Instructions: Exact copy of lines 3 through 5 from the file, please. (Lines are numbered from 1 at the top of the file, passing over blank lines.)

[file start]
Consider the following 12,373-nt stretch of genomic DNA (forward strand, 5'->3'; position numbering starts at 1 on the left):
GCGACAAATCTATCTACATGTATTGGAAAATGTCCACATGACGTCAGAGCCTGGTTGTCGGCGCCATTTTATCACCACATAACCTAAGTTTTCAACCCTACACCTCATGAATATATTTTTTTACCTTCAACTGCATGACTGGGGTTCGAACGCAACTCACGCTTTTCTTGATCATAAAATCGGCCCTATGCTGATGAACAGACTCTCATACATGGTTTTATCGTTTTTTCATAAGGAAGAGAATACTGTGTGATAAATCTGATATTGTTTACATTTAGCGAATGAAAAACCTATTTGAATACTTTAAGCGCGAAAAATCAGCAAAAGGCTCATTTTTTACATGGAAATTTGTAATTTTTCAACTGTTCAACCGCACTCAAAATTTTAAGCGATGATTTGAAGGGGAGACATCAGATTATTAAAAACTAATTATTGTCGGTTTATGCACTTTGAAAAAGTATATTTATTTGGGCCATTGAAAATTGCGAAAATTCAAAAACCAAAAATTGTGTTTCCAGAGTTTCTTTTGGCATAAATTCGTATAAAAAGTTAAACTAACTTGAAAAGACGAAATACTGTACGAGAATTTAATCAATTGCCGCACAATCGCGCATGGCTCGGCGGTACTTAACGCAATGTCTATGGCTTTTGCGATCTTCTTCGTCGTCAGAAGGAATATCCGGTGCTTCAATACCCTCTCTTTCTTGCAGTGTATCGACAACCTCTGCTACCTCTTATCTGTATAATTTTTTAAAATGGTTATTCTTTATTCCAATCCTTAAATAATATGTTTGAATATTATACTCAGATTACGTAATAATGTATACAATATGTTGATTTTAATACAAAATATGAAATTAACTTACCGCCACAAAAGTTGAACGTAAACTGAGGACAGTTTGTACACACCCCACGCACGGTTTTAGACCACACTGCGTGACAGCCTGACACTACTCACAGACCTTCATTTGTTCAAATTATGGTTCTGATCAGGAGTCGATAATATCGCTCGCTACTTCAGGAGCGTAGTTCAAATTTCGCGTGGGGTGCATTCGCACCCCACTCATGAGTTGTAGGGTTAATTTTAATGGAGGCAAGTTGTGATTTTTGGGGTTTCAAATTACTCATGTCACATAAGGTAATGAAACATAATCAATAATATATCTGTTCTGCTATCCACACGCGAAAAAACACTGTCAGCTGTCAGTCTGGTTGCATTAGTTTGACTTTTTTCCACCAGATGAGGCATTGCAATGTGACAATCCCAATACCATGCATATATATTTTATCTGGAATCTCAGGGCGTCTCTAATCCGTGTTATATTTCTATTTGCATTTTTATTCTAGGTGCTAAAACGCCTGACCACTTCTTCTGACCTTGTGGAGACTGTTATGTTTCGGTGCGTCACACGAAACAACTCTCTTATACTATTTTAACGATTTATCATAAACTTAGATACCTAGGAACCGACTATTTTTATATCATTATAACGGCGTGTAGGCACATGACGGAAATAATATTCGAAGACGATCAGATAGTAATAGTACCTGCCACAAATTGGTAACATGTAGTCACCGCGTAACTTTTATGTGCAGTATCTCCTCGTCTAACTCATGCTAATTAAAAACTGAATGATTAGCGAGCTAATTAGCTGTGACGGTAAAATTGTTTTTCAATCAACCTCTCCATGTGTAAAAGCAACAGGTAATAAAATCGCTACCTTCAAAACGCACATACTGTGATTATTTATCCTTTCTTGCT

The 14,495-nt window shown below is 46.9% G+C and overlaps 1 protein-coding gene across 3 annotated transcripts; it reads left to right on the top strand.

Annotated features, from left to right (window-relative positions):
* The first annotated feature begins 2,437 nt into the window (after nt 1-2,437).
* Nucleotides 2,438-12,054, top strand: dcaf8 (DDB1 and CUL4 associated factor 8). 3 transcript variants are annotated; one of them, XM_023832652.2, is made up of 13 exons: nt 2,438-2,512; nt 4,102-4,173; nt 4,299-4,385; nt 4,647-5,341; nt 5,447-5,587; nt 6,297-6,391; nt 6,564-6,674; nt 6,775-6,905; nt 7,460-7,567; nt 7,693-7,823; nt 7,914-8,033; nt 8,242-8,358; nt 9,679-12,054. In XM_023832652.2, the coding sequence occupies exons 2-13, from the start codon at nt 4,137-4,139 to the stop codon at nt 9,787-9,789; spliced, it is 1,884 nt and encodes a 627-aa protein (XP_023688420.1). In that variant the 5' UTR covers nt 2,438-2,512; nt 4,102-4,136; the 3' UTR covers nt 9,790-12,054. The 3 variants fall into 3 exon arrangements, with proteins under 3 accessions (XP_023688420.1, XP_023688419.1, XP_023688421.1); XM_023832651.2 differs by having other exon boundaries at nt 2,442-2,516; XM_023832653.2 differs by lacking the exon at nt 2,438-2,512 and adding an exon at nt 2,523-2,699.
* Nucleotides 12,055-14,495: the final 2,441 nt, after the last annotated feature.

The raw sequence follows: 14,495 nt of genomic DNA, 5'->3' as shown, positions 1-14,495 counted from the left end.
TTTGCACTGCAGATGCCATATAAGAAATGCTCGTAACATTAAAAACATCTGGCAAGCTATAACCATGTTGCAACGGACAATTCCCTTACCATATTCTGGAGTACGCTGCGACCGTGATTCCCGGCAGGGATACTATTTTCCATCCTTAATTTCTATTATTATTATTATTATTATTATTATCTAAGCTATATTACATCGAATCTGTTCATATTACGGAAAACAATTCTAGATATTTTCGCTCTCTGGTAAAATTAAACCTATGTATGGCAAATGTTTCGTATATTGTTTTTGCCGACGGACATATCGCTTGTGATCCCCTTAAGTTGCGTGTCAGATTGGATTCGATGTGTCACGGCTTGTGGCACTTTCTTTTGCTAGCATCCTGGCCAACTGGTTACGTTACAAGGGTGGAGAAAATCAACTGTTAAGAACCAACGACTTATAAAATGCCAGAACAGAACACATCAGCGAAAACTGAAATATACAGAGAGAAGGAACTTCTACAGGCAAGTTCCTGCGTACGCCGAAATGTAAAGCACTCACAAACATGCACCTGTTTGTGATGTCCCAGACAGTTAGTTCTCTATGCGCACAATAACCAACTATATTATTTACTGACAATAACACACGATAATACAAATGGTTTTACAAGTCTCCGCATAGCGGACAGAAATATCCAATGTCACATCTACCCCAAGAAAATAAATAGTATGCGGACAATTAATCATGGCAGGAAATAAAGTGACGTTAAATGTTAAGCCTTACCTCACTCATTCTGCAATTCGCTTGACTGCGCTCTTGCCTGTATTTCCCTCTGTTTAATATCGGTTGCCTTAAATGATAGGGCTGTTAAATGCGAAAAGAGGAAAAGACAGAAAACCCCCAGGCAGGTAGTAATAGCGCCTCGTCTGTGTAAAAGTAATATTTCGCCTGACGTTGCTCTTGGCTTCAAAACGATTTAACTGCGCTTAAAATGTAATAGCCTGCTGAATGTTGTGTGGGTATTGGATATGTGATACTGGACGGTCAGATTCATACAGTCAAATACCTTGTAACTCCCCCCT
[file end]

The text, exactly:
The 14,495-nt window shown below is 46.9% G+C and overlaps 1 protein-coding gene across 3 annotated transcripts; it reads left to right on the top strand.

Annotated features, from left to right (window-relative positions):
* The first annotated feature begins 2,437 nt into the window (after nt 1-2,437).